You want to finish your attic, but first, you need to make the opening big enough for the stairs. You have some home renovating experience, but you’ve never done a job like this before. How do you enlarge an attic opening?
Here are 7 tips and tricks that will help you enlarge your attic opening:
- Check for pipes, wires, and HVAC ducts.
- Make sure your roof has rafters, not trusses.
- Measure and mark joists and ceiling.
- Get a reciprocating saw.
- Put temporary support on the joists.
- Cut the beams and install the headers.
- Install trimmers to frame your opening.
If you’re tired of crawling through a cubbyhole from a stepladder, don’t despair! When you’re done with this article, you’ll know how to turn that tiny crawl space into a gateway to a new and better attic!
1. Check for Pipes, Wires, and HVAC Ducts
Clear out any insulation covering the space where you are expanding the opening. Make sure there are no pipes, wires, or HVAC ducts in the area to be cleared. If you find any items that you cannot move aside, consult a professional to see if they can reroute them.
Alternatively, check to see if you can enlarge the opening in a different direction. Should this be impossible, you may have to close up your current attic opening and create a larger one from a more suitable location within your house.
2. Make Sure Your Roof Has Rafters, Not Trusses
Traditionally carpenters built roofs using 2×10 or 2×12 wooden beams (rafters) and ceiling joists that secure the rafters to the load-bearing exterior walls. If your roof has rafters, most of its weight is borne by the outside walls, though you still should avoid cutting the purlins, which further distribute the roof’s weight atop interior walls (source).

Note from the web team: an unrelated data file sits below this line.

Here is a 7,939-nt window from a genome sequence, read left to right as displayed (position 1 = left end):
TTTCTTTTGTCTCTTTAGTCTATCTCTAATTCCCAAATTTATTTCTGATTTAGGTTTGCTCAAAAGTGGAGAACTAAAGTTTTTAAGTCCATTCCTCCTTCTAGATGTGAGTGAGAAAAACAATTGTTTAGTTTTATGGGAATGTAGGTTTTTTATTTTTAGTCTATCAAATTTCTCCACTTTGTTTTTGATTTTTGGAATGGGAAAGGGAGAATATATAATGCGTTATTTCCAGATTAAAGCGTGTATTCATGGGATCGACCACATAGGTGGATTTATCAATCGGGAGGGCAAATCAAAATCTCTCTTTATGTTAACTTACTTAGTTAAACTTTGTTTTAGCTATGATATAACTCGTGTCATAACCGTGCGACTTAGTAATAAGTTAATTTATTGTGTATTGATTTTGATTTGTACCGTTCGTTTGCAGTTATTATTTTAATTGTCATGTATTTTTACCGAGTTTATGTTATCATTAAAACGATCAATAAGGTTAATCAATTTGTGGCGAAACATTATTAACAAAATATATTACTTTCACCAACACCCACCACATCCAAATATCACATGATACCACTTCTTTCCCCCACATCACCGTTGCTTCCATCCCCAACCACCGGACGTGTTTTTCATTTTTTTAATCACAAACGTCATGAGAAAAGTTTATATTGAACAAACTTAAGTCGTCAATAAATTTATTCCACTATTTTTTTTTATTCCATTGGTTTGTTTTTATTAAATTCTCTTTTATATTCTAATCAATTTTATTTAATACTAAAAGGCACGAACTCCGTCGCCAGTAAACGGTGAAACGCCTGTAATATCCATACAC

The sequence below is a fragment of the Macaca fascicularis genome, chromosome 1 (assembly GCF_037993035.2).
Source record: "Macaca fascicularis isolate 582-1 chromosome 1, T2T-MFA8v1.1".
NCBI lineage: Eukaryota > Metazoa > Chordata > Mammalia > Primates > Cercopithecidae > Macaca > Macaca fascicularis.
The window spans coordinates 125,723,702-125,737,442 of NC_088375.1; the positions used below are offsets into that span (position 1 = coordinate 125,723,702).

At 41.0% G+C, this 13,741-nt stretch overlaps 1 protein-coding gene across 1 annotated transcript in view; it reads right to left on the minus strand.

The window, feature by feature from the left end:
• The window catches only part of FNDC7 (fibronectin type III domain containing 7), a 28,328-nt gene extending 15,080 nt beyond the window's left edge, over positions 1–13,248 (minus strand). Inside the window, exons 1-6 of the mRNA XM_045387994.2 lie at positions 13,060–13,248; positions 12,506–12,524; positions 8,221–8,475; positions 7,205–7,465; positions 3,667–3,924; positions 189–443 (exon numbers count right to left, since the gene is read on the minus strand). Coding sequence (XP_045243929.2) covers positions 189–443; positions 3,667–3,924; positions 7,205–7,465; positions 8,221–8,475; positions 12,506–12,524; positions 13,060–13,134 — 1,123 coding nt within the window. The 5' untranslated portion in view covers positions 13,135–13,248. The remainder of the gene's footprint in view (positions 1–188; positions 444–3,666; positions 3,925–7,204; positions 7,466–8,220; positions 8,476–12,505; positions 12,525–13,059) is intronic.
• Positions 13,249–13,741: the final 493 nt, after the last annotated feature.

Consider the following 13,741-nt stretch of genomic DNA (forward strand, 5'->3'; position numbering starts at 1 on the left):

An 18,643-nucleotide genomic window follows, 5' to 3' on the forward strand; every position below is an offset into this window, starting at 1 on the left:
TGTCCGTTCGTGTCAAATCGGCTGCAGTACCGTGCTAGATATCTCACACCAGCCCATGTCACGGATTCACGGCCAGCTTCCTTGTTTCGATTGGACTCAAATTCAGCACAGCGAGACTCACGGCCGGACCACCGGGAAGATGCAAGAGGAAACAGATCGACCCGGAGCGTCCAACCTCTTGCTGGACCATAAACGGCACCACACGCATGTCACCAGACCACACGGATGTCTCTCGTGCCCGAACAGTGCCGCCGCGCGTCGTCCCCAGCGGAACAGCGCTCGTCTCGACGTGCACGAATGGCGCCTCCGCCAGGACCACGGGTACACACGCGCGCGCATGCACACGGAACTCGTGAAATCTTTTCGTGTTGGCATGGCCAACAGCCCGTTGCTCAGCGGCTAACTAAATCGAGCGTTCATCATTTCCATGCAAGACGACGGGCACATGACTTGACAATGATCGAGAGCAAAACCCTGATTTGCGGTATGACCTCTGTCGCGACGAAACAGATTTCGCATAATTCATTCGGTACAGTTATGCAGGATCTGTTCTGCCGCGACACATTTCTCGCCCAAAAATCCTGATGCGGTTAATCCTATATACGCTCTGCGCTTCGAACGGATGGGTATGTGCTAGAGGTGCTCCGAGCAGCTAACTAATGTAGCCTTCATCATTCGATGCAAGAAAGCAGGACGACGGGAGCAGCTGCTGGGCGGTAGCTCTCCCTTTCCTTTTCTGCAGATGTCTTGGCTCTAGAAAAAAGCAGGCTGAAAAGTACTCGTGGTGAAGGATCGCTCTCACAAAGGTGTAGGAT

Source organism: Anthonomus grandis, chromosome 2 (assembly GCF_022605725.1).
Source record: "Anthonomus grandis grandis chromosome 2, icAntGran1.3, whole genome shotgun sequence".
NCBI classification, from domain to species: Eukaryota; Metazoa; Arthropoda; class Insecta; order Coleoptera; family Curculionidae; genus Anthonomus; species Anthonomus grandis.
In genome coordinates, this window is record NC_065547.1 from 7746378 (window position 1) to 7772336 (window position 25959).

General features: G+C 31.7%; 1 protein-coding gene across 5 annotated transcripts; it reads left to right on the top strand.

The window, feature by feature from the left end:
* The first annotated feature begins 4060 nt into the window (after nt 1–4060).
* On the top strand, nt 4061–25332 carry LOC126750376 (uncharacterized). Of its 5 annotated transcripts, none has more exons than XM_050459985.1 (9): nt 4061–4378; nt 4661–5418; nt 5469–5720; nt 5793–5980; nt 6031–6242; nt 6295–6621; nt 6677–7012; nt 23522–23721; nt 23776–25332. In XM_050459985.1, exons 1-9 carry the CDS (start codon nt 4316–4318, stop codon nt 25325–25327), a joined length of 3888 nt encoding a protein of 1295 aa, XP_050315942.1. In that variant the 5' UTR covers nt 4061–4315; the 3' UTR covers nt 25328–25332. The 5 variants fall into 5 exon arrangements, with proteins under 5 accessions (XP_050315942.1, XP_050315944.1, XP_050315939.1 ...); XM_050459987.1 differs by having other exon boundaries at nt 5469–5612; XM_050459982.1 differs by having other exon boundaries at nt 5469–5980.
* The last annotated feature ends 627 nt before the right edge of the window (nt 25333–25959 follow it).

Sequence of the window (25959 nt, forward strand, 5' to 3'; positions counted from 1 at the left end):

Today most residential roofs are made with trusses, premade wooden buttresses that distribute the roof’s weight load differently than rafters. Cutting into a truss could lead to sagging or, in the worst case, catastrophic roof failure. If you have a truss roof, you need to speak with a licensed contractor or a structural engineer before making any attic modifications.
3. Measure and Mark Joists and Ceiling
In the attic, measure and mark your expanded opening. Now add 4 inches (10.16 cm) on either side of the joist that you will be cutting. You will brace the cut joist on each end with two boards that are each as large as the cut joist.
Since joists are generally 2 inches (5.08 cm) thick, we leave a 4-inch (10.16-cm) allowance on each side. If your new opening requires you to cut through more than two joists, consult a structural engineer to ensure that you are not at risk of a sagging ceiling or swayback roof. On the ceiling, trace out the outline of the new opening.
4. Get a Reciprocating Saw
Enlarging an attic opening will require sawing on the horizontal in an enclosed space. A reciprocating saw (sometimes called a “Sawzall”) cuts in tight spaces and is used regularly by home improvement contractors.
If you do not own a reciprocating saw, the Dewalt DWE304 10-Amp Reciprocating Saw (link to Amazon) has enough power to saw through studs but not so much power that a DIYer will have difficulty controlling it. Dewalt’s DWE304 is a popular choice with both professional and amateur contractors.